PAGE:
The Rich Get Richer and the Poor Get Prison Essay

The Rich Get Richer and the Poor Get Prison Essay.

Authored by Jeffrey Reiman, The Rich Get Richer and the Poor Get Prison basically talks about the criminal justice and other relevant trends in the system

He practically based the content of his book on the insights that he gained from his colleagues in the university where he worked.


            Reiman bluntly stated his thesis statement right in the Introduction of the book. He wrote that the genuine aim of the American justice system is not actually to eliminate the cases of crime in the country but rather, to blame or put the stigma to the poor.

            The present American system on criminal justice is concern over the “maintenance” of the image of the poor as the ones who are always committing crimes.

The American criminal justice system wants to maintain the high percentage of the poor population who committed crime.

            To prove his claim, through his students, he came up with a correctional system that would make a group of criminal stable and visible instead of reducing or eradicating the cases of crimes.

They came up with the following suggestions:

  • Strictly execute certain national laws that would focus on combating social problems like prostitution, gambling, and drug abuse that are more likely related to crimes;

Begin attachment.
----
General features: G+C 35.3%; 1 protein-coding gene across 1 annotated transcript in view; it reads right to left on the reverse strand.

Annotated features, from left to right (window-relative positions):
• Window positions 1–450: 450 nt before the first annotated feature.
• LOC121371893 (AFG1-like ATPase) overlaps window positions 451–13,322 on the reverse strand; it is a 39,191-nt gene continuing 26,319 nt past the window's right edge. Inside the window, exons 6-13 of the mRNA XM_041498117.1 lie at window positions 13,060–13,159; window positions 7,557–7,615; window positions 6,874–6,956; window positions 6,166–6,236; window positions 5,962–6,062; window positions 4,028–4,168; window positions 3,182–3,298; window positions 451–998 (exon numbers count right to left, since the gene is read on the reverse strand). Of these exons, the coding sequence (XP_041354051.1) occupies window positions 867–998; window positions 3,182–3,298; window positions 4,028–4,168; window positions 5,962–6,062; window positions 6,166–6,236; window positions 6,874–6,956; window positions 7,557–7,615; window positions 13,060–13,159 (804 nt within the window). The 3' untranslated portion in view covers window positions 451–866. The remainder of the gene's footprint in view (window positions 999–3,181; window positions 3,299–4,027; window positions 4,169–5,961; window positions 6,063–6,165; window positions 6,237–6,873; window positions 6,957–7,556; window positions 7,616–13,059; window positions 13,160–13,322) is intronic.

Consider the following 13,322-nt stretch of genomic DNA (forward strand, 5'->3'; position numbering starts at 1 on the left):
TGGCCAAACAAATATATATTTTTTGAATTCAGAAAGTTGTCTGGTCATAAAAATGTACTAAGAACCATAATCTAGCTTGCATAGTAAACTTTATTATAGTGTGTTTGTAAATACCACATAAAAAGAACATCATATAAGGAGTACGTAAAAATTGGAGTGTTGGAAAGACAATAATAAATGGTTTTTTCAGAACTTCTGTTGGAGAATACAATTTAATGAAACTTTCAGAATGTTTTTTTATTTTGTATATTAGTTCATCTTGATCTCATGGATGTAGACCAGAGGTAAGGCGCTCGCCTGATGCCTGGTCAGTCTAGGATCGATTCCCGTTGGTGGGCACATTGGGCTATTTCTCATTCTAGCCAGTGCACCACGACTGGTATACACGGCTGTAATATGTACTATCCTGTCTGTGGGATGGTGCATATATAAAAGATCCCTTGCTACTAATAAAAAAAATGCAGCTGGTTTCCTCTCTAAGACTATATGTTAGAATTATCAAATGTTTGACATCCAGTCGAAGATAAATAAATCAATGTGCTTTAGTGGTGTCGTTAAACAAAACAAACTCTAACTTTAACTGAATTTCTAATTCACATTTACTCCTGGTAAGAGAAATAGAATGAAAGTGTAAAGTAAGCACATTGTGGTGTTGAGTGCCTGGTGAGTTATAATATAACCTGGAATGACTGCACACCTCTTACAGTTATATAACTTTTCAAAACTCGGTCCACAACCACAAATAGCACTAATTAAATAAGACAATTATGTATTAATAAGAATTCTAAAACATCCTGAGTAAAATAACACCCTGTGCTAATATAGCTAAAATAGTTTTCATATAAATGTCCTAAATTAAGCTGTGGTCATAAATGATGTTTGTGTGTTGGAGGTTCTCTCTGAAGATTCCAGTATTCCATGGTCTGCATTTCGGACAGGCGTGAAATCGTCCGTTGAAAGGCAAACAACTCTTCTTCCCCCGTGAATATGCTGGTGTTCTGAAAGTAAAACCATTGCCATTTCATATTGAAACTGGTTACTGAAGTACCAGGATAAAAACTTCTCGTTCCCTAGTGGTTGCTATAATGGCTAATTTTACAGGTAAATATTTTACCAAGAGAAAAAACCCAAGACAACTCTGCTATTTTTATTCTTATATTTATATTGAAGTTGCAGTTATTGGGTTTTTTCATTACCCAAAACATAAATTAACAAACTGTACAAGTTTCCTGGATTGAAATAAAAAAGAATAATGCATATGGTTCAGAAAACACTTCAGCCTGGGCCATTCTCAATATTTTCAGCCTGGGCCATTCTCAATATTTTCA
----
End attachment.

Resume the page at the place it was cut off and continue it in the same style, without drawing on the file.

• Deprive those who committed crimes of some of their rights for the rest of their lives;
  • Do not provide trainings for the prisoners for their future jobs after being released;
  • Make the experience of the criminals in prison even worse;
  • Give powers to the police, judges, and prosecutors to choose who would be arrested, jailed, or charged.

Crime Control

Meanwhile, in the chapter, “Crime Control in America,” the author suggested was actually designed to fail. He backed up his claim by saying that cases of drug abuses could not be merely reduced by putting in jail the arrested drug users. He added that the decline in the commitment of heinous crimes could not really be due to the strict implementation or reinforcement of the existing laws but rather due to the changing demographic characteristics in the society.

            Reiman furthered that cases of crimes could actually be reduced if we really want to. He explained that we are just too full of excuses to do what we should be doing to reduce the cases of crimes.

We are aware of the existing problems in the society like prison, drugs, and poverty yet we do not do something about it. He suggested that we all have the power to ban guns and decriminalize drugs to prevent all of these to happen.

By any other name

            In addition, in the chapter, “A Crime by Any Other Name…,” he stressed that work-related deaths that should have been prevented should also be considered as crimes.

The existing criminal justice system, he argued, could be viewed as: “male, poor, young, and black.”

 He added that this stigma is what has been being pushed by the current criminal justice system. He claimed that the existing criminal justice system seems to portray a particular image of crime neglecting or ignoring which hides the larger picture of the crimes in the society.

The system also hides the “white-collar” crimes. He viewed that the existing criminal justice system only considers the personal assaults as crimes not concerned over carelessness as a form of crime. Reiman furthered that in the workplace, like in the hospitals, there are actually high risks of committing crimes.